Genetic analysis of hog deer (Axis porcinus) in Victoria, Australia, and its applications to invasive species and game management

Hill, Erin, Murphy, Nicholas, Toop, Simon, Linacre, Adrian, and Strugnell, Jan M. (2022) Genetic analysis of hog deer (Axis porcinus) in Victoria, Australia, and its applications to invasive species and game management. European Journal of Wildlife Research, 68 (4).

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Hog deer were introduced to Australia in the 1860s, where they have spread across the Gippsland region of Victoria. Due to its status as an introduced species and an important game animal within Victoria, management of the species is complex. Given this complexity, genetic studies can provide important information regarding population structure and diversity which can assist in controlling problematic populations of hog deer, while also ensuring viable game stock in sites managed as game reserves. The aim of this study was to investigate the population genetic structure and diversity of the Victorian hog deer 150 years after introduction using short tandem repeats (STRs). Hog deer samples were collected across 15 sites of differing management regimes in the Gippsland region of Victoria and genotyped for 13 polymorphic STR loci. Up to four distinct genetic clusters were identified across the sites sampled, suggesting that despite low observed genetic diversity, population structure is present across their range. It was also possible to detect evidence of recent translocations among populations. This study suggests that the presence of distinct genetic clusters may enable management of separate genetic units, considering invasive species and game management objectives.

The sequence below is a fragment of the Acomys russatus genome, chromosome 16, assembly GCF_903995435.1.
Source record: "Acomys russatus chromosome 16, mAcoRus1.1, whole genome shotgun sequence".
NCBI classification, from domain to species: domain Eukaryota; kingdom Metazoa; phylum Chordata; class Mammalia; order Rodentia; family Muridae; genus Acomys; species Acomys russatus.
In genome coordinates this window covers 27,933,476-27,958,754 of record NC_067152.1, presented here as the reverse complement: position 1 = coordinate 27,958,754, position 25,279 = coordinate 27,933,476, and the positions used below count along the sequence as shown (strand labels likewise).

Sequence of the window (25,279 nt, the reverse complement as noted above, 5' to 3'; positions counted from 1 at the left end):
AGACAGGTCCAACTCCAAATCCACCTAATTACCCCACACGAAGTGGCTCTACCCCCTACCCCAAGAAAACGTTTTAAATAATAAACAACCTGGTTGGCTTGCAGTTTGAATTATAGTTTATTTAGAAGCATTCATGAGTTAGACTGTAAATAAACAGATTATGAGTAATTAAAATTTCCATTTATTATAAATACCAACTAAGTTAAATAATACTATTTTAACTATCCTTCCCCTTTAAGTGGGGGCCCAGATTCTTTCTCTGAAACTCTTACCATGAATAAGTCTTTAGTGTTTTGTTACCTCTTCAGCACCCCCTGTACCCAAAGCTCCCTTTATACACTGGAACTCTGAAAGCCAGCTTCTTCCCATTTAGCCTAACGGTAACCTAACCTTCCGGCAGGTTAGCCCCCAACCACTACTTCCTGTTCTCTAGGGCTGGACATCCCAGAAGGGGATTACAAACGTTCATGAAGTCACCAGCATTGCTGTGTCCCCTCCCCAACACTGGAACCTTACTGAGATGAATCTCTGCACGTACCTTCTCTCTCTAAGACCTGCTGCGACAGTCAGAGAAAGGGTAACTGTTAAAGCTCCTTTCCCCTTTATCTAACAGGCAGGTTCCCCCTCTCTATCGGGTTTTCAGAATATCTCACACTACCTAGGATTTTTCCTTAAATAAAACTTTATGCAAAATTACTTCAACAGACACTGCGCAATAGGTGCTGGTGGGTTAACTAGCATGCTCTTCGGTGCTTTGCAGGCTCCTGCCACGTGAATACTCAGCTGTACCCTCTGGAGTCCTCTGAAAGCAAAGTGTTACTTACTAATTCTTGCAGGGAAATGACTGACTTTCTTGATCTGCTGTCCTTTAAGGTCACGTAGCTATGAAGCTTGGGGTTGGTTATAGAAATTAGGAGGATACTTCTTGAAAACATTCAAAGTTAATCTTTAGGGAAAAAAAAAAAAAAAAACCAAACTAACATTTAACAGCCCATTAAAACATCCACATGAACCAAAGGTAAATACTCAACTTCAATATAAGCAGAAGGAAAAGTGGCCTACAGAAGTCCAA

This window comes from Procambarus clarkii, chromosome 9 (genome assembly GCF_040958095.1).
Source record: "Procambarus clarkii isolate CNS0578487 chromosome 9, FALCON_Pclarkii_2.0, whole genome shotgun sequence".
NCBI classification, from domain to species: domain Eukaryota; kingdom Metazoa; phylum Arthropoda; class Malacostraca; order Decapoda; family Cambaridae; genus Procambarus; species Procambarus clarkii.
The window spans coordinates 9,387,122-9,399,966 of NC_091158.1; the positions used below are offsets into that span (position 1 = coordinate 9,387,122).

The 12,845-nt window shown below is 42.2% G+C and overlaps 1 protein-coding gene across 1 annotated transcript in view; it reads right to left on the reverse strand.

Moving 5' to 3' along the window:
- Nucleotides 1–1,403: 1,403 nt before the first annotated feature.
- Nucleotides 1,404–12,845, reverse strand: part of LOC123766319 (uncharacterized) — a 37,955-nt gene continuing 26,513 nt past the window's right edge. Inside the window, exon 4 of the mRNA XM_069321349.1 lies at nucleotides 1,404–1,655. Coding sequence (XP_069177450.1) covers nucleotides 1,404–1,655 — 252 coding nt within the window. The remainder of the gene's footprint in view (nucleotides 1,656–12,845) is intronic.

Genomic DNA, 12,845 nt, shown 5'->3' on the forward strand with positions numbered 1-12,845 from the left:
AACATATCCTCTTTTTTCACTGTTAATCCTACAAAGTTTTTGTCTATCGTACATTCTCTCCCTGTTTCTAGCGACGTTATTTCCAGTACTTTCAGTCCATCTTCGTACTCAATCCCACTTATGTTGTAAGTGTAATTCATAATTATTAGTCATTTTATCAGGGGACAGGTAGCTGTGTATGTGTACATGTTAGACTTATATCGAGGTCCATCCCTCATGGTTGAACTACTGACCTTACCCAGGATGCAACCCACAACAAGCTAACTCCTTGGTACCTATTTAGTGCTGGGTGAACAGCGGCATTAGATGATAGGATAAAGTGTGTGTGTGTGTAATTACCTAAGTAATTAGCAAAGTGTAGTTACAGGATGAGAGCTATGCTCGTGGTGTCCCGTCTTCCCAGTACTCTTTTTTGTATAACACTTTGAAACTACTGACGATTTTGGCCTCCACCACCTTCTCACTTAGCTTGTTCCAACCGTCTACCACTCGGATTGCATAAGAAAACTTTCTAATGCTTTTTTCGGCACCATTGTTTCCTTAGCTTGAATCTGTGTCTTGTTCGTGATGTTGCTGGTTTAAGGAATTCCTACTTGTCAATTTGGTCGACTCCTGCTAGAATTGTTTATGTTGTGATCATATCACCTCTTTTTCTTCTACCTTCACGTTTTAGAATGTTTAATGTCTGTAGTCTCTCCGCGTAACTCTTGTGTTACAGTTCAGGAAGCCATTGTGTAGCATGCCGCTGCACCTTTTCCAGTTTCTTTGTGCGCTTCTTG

Item ID: 75367
Item Type: Article (Research - C1)
ISSN: 1439-0574
Keywords: Axis porcinus, Introduced species, Game management, Translocations, Genetic structure
Copyright Information: © The Author(s) 2022. This article is licensed under a Creative Commons Attribution 4.0 International License, which permits use, sharing, adaptation, distribution and reproduction in any medium or format, as long as you give appropriate credit to the original author(s) and the source, provide a link to the Creative Commons licence, and indicate if changes were made. The images or other third party material in this article are included in the article's Creative Commons licence, unless indicated otherwise in a credit line to the material. If material is not included in the article's Creative Commons licence and your intended use is not permitted by statutory regulation or exceeds the permitted use, you will need to obtain permission directly from the copyright holder. To view a copy of this licence, visit
Date Deposited: 29 Jun 2022 09:29
FoR Codes: 31 BIOLOGICAL SCIENCES > 3102 Bioinformatics and computational biology > 310206 Sequence analysis @ 50%
41 ENVIRONMENTAL SCIENCES > 4102 Ecological applications > 410202 Biosecurity science and invasive species ecology @ 50%
SEO Codes: 18 ENVIRONMENTAL MANAGEMENT > 1806 Terrestrial systems and management > 180602 Control of pests, diseases and exotic species in terrestrial environments @ 100%
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